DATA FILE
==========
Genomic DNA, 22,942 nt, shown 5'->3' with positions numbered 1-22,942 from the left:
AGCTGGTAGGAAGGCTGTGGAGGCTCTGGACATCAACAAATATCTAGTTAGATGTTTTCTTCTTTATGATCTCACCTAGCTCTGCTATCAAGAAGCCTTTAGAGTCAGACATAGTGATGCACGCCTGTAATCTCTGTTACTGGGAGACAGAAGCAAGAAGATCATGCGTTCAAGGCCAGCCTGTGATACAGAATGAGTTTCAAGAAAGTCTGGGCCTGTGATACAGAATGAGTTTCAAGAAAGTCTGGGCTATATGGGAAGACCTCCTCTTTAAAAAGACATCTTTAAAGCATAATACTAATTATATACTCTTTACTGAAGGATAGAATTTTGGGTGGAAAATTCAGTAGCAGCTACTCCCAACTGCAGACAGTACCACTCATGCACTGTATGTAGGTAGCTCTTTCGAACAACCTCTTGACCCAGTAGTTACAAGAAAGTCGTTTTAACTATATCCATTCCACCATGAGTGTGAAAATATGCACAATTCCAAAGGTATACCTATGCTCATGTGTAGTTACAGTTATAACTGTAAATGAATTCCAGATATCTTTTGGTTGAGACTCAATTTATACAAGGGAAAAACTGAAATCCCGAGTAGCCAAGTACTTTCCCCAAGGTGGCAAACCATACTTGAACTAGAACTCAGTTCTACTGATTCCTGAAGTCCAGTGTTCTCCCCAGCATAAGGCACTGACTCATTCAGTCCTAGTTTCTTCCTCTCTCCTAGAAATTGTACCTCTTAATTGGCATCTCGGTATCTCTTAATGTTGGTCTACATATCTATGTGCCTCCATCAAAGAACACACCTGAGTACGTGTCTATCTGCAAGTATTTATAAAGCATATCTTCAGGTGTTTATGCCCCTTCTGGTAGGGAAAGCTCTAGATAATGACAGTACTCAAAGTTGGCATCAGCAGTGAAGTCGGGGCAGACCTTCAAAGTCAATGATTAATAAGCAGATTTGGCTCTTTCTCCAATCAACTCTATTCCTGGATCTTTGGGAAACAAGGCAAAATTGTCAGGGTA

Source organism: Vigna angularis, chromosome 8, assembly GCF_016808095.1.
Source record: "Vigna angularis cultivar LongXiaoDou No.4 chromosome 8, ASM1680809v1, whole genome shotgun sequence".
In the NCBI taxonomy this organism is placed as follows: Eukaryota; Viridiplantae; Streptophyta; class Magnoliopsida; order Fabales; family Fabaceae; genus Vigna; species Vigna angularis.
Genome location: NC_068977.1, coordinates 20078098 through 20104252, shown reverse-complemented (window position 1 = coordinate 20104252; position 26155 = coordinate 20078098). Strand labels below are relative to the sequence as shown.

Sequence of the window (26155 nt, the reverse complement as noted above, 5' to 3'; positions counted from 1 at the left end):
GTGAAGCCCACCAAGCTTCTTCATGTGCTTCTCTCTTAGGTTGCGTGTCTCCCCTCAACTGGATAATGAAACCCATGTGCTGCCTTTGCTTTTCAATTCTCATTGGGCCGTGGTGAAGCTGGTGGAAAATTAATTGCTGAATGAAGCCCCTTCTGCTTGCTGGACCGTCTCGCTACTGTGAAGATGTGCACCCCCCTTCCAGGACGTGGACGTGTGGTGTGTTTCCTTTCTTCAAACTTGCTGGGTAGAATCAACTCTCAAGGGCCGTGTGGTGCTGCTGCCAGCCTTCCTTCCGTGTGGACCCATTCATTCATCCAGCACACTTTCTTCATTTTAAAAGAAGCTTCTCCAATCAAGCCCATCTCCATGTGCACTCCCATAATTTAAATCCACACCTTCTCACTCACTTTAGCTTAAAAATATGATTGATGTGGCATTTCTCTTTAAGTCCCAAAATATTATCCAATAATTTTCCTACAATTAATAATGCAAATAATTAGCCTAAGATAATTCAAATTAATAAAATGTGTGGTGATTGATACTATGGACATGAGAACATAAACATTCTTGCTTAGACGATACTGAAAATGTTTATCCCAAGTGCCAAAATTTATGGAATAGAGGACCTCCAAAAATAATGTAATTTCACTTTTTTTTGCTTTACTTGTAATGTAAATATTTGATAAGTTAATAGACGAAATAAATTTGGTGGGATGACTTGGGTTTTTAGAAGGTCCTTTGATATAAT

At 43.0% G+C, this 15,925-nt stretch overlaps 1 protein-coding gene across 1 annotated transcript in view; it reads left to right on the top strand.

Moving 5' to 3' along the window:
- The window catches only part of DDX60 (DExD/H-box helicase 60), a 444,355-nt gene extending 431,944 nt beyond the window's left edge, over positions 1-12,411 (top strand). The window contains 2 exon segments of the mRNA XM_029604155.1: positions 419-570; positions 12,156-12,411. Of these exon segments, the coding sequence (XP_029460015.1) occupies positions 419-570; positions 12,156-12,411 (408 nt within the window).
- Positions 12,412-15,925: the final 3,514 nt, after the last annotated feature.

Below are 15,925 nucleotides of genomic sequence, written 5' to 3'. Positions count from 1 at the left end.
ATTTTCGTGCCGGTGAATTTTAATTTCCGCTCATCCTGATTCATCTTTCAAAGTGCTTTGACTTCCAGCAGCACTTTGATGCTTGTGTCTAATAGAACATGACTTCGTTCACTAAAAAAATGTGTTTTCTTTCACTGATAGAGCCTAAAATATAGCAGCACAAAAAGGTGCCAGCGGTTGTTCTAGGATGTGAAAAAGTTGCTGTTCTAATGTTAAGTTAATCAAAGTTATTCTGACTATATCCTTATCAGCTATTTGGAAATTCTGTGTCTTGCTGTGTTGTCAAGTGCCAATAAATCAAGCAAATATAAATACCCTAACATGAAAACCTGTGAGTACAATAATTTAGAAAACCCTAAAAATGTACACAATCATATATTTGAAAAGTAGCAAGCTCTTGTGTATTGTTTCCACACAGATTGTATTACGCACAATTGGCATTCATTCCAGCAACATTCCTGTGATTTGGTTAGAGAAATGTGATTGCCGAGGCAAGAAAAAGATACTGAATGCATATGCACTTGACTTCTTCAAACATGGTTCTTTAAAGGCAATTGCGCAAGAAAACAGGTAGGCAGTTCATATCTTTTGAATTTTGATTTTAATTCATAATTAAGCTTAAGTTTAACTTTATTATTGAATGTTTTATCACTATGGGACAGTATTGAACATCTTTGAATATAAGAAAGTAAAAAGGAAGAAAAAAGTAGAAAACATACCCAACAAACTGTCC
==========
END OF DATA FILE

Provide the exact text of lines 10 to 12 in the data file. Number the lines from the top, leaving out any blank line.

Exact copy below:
Moving 5' to 3' along the window:
- The window catches only part of DDX60 (DExD/H-box helicase 60), a 444,355-nt gene extending 431,944 nt beyond the window's left edge, over positions 1-12,411 (top strand). The window contains 2 exon segments of the mRNA XM_029604155.1: positions 419-570; positions 12,156-12,411. Of these exon segments, the coding sequence (XP_029460015.1) occupies positions 419-570; positions 12,156-12,411 (408 nt within the window).
- Positions 12,412-15,925: the final 3,514 nt, after the last annotated feature.